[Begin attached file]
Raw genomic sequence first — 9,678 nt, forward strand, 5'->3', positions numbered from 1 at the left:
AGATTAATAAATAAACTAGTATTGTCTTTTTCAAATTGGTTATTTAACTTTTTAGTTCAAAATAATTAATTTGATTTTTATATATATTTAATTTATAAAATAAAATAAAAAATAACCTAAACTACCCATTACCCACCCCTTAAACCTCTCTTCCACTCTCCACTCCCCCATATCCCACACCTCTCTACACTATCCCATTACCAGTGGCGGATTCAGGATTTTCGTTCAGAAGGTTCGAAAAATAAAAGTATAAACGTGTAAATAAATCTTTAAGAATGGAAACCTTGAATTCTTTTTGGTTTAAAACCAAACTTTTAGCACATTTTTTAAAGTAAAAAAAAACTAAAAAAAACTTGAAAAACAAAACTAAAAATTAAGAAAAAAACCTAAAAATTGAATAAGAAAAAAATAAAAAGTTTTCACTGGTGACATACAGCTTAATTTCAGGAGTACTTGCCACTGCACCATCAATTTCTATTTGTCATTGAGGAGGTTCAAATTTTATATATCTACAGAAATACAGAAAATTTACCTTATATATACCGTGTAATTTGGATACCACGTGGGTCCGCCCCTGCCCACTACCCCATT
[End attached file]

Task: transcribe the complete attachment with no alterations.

Raw genomic sequence first — 9,678 nt, forward strand, 5'->3', positions numbered from 1 at the left:
AGATTAATAAATAAACTAGTATTGTCTTTTTCAAATTGGTTATTTAACTTTTTAGTTCAAAATAATTAATTTGATTTTTATATATATTTAATTTATAAAATAAAATAAAAAATAACCTAAACTACCCATTACCCACCCCTTAAACCTCTCTTCCACTCTCCACTCCCCCATATCCCACACCTCTCTACACTATCCCATTACCAGTGGCGGATTCAGGATTTTCGTTCAGAAGGTTCGAAAAATAAAAGTATAAACGTGTAAATAAATCTTTAAGAATGGAAACCTTGAATTCTTTTTGGTTTAAAACCAAACTTTTAGCACATTTTTTAAAGTAAAAAAAAACTAAAAAAAACTTGAAAAACAAAACTAAAAATTAAGAAAAAAACCTAAAAATTGAATAAGAAAAAAATAAAAAGTTTTCACTGGTGACATACAGCTTAATTTCAGGAGTACTTGCCACTGCACCATCAATTTCTATTTGTCATTGAGGAGGTTCAAATTTTATATATCTACAGAAATACAGAAAATTTACCTTATATATACCGTGTAATTTGGATACCACGTGGGTCCGCCCCTGCCCACTACCCCATT